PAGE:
Nature | 2018.12.17

Loss of ADAR1 in tumours overcomes resistance to immune checkpoint blockade

Jeffrey J. Ishizuka, Robert T. Manguso, Collins K. Cheruiyot, Kevin Bi,... John G. Doench, David Kozono, Erez Y. Levanon & W. Nicholas Haining

Most patients with cancer either do not respond to immune checkpoint blockade or develop resistance to it, often because of acquired mutations that impair antigen presentation. Here we show that loss of function of the RNA-editing enzyme ADAR1 in tumour cells profoundly sensitizes tumours to immunotherapy and overcomes resistance to checkpoint blockade. In the absence of ADAR1, A-to-I editing of interferon-inducible RNA species is reduced, leading to double-stranded RNA ligand sensing by PKR and MDA5; this results in growth inhibition...

Nature Communications | 2018.11.02

Improved estimation of cancer dependencies from large-scale RNAi screens using model-based normalization and data integration

James M. McFarland, Zandra V. Ho, Guillaume Kugener, Joshua M. Dempster,... Todd R. Golub, William C. Hahn, David E. Root & Aviad Tsherniak

The availability of multiple datasets comprising genome-scale RNAi viability screens in hundreds of diverse cancer cell lines presents new opportunities for understanding cancer vulnerabilities. Integrated analyses of these data to assess differential dependency across genes and cell lines are challenging due to confounding factors such as batch effects and variable screen quality, as well as difficulty assessing gene dependency on an absolute scale. To address these issues, we incorporated cell line screen-quality parameters and hierarchical Bayesian inference into DEMETER2, an analytical framework...

Nature Genetics | 2017.10.30

Computational correction of copy number effect improves specificity of CRISPR-Cas9 essentiality screens in cancer cells

Robin M. Meyers, Jordan G. Bryan, James M. McFarland, Barbara A. Weir,... David E. Root, William C. Hahn, & Aviad Tsherniak

The CRISPR–Cas9 system has revolutionized gene editing both at single genes and in multiplexed loss-of-function screens, thus enabling precise genome-scale identification of genes essential for proliferation and survival of cancer cells1,2. However, previous studies have reported that a gene-independent antiproliferative effect of Cas9-mediated DNA cleavage confounds such measurement of genetic dependency, thereby leading to false-positive results in copy number–amplified regions3,4. We developed CERES, a computational method...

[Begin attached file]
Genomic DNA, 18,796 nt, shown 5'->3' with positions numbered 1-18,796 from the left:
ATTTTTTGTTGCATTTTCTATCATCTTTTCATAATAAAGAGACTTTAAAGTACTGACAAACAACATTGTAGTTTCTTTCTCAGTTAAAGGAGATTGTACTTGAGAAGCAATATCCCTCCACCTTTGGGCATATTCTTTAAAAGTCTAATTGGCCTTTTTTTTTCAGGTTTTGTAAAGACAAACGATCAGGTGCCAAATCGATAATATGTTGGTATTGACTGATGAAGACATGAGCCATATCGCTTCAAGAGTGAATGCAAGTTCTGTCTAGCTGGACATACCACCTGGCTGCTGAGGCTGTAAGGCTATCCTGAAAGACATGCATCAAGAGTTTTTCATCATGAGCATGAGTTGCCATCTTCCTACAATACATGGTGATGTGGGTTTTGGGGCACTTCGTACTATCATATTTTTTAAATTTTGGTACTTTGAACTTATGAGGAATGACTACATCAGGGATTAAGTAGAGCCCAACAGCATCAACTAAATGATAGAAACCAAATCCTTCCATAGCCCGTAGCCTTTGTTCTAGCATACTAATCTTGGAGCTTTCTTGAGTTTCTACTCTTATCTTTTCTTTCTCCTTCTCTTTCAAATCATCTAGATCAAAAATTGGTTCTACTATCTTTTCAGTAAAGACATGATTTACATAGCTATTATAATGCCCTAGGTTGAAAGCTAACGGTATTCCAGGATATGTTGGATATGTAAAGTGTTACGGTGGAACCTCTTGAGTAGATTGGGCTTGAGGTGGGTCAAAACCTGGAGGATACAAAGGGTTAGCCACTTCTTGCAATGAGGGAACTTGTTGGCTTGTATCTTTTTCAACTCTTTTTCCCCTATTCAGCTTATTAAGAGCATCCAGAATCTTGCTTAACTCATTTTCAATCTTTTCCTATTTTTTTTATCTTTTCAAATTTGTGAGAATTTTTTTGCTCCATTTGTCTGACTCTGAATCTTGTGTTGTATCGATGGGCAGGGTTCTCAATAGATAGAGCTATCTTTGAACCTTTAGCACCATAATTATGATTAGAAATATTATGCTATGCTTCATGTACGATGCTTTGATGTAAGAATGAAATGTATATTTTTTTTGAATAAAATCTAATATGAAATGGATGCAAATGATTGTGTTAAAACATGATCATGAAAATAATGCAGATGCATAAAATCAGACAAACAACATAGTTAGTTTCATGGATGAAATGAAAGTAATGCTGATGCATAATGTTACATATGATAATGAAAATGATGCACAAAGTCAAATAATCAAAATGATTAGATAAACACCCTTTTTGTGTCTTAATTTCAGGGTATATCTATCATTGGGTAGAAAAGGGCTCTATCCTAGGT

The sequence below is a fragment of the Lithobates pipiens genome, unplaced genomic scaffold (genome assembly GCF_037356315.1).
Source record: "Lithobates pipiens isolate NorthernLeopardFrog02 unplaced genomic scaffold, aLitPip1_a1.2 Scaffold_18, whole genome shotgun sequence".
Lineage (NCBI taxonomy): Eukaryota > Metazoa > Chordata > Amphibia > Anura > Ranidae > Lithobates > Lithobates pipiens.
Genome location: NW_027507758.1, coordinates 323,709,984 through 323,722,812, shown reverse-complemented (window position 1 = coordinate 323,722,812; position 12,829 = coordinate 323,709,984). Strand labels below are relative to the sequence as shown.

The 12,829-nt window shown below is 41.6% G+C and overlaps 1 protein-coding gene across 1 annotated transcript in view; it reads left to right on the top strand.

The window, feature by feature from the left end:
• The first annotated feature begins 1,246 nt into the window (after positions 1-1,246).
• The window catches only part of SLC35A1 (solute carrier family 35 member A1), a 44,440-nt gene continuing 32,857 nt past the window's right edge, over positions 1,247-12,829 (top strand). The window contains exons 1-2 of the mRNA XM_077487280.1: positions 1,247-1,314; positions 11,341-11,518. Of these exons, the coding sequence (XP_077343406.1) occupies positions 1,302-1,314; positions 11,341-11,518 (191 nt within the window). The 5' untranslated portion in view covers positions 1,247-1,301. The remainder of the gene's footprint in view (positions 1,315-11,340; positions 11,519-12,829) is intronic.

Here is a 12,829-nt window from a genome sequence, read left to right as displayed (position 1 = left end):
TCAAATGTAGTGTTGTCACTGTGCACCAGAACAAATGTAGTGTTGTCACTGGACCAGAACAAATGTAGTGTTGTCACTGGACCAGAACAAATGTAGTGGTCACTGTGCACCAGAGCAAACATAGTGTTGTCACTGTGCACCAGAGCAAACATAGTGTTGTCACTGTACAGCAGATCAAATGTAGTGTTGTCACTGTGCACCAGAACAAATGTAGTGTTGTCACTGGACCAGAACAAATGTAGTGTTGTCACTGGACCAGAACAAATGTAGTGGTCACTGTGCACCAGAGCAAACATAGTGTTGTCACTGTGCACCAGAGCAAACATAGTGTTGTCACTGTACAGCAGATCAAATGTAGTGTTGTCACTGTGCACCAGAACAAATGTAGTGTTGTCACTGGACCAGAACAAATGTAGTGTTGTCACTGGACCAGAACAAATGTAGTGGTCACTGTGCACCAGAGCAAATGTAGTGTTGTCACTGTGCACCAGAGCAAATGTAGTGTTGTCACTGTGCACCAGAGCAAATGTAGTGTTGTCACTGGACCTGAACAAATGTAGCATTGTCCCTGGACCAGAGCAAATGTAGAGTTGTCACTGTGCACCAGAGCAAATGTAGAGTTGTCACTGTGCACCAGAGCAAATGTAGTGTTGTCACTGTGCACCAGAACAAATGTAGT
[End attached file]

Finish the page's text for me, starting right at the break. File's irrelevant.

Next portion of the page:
Cell | 2017.07.27

Defining a Cancer Dependency Map

Aviad Tsherniak, Francisca Vazquez, Phillip G. Montgomery, Barbara A. Weir,... Todd R. Golub, Jesse S. Boehm, & William C. Hahn

Most human epithelial tumors harbor numerous alterations, making it difficult to predict which genes are required for tumor survival. To systematically identify cancer dependencies, we analyzed 501 genome-scale loss-of-function screens performed in diverse human cancer cell lines. We developed DEMETER, an analytical framework that segregates on- from off-target effects of RNAi. 769 genes were differentially required in subsets of these cell lines at a threshold of six SDs from the mean. We found predictive models for 426 dependencies....

Nature | 2017.07.19

In vivo CRISPR screening identifies Ptpn2 as a cancer immunotherapy target

Robert T. Manguso, Hans W. Pope, Margaret D. Zimmer, Flavian D. Brown,... David E. Root, Arlene H. Sharpe, John G. Doench & W. Nicholas Haining

Immunotherapy with PD-1 checkpoint blockade is effective in only a minority of patients with cancer, suggesting that additional treatment strategies are needed. Here we use a pooled in vivo genetic screening approach using CRISPR–Cas9 genome editing in transplantable tumours in mice treated with immunotherapy to discover previously undescribed immunotherapy targets. We tested 2,368 genes expressed by melanoma cells to identify those that synergize with or cause resistance to checkpoint blockade. We recovered the known immune...

Nature Medicine | 2017.04.07

The Drug Repurposing Hub: a next-generation drug library and information resource

Steven M. Corsello, Joshua A. Bittker, Zihan Liu, Joshua Gould,... Christopher C. Mader, Aravind Subramanian, & Todd R. Golub

Drug repurposing, the application of an existing therapeutic to a new disease indication, holds the promise of rapid clinical impact at a lower cost than de novo drug development. To date there has not been a systematic effort to identify such opportunities, limited in part by the lack of a comprehensive library of clinical compounds suitable for testing. To address this challenge, we hand-curated a collection of 4,707 compounds, experimentally confirmed their identity, and annotated them with literature-reported targets...